Study: Testosterone Kills

A new study of some very old data shows that the male sex hormone may reduce guys' lifespans.

If you’re in a betting pool on who’ll outlive everyone else in the Grand Guignol that is Game of Thrones (Season 3 debuts in March! I can’t wait!), you might want to rethink your wager in light of a new study by Korean scientists. By painstakingly combing through royal records, they were able to show that palace eunuchs—males castrated at an early age and working as servants—lived significantly longer than guys whose baggage was intact. How much longer? Nearly 20 years. “The average lifespan of eunuchs was 70.0 plus or minus 1.76 years, which was 14.4 to 19.1 years longer than the lifespan of noncastrated men of similar socioeconomic status,” according to lead researcher Kyung-jin Min of Inha University.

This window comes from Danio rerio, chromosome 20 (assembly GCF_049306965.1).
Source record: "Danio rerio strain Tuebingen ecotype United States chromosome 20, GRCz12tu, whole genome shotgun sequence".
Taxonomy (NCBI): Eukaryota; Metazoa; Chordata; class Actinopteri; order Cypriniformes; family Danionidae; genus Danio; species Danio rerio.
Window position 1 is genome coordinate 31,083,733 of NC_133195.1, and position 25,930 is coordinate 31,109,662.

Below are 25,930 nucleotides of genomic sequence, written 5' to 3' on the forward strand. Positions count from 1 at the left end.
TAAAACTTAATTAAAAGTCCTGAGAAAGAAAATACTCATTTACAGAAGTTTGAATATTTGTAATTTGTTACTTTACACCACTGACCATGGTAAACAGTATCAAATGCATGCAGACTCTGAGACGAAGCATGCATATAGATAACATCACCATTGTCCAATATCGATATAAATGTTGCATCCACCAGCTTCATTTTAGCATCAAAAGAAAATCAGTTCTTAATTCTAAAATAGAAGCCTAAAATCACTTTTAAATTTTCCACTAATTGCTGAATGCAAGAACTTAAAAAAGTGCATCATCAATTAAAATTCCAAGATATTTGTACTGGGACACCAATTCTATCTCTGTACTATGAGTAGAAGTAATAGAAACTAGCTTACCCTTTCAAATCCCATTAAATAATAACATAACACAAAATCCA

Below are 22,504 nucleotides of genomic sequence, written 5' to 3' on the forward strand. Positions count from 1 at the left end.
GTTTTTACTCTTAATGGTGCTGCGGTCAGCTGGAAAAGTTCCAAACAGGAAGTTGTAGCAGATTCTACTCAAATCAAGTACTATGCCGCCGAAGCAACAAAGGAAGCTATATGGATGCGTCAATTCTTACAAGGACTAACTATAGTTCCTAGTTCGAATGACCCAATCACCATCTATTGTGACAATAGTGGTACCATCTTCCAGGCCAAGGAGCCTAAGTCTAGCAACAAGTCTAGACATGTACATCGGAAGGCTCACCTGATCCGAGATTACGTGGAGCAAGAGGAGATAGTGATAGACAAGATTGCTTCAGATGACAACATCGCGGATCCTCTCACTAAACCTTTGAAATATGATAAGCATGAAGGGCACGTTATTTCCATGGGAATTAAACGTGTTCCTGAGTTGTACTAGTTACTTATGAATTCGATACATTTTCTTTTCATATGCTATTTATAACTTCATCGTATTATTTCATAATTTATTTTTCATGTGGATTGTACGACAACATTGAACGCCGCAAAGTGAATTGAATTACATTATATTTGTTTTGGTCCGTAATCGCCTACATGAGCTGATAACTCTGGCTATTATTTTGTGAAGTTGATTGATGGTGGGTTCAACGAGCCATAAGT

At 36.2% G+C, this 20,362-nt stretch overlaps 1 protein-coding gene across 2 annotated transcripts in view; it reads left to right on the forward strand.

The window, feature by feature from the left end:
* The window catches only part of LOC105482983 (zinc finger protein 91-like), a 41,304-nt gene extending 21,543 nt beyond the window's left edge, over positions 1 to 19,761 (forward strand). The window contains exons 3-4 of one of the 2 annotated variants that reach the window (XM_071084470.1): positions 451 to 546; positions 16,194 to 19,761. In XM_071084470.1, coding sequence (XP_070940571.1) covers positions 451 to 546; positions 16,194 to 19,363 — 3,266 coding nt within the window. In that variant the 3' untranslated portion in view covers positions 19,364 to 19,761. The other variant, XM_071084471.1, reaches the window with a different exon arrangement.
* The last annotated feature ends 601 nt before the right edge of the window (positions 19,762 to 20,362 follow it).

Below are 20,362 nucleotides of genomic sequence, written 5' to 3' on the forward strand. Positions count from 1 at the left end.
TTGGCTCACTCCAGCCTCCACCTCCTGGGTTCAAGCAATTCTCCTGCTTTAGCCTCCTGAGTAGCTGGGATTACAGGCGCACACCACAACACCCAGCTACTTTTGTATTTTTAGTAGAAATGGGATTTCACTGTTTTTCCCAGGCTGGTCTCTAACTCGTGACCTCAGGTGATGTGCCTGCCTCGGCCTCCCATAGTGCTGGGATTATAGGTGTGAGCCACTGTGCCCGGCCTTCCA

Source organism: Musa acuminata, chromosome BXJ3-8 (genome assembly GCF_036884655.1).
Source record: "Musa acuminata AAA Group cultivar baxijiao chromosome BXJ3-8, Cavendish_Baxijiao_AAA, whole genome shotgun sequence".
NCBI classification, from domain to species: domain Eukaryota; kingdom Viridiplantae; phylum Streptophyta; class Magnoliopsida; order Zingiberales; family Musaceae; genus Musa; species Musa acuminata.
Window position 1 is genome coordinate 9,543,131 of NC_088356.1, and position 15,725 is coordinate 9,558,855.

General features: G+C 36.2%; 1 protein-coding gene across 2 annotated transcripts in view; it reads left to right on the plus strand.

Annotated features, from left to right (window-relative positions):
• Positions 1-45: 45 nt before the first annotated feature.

Why? Testosterone kills. No, really.

Previous animal studies have shown that fertility is inversely correlated with lifespan; the more offspring one has, the less long one lives. And a study last year by Jill Crandall of New York’s Albert Einstein College of Medicine showed that humans who live to be 100 have fewer kids than those of us who die before then. But the eunuch news provides “compelling evidence that male sex hormone reduces male lifespan,” according to Min.

The results could explain why, worldwide, women live longer than men. Scientists theorize that testosterone may weaken the heart muscle or immune system, but more research is needed. And then, of course, there’s the remedy that’s worse than the ailment: “We may need to consider the side effects” of castration, Min said.

So while my heart may be pulling for Tyrion and Jon Snow, I’m moving my pool money to GOT’s Lord Varys, spymaster for the Iron Throne. And in the name of the Gods, nobody go anywhere near Joffrey with a knife.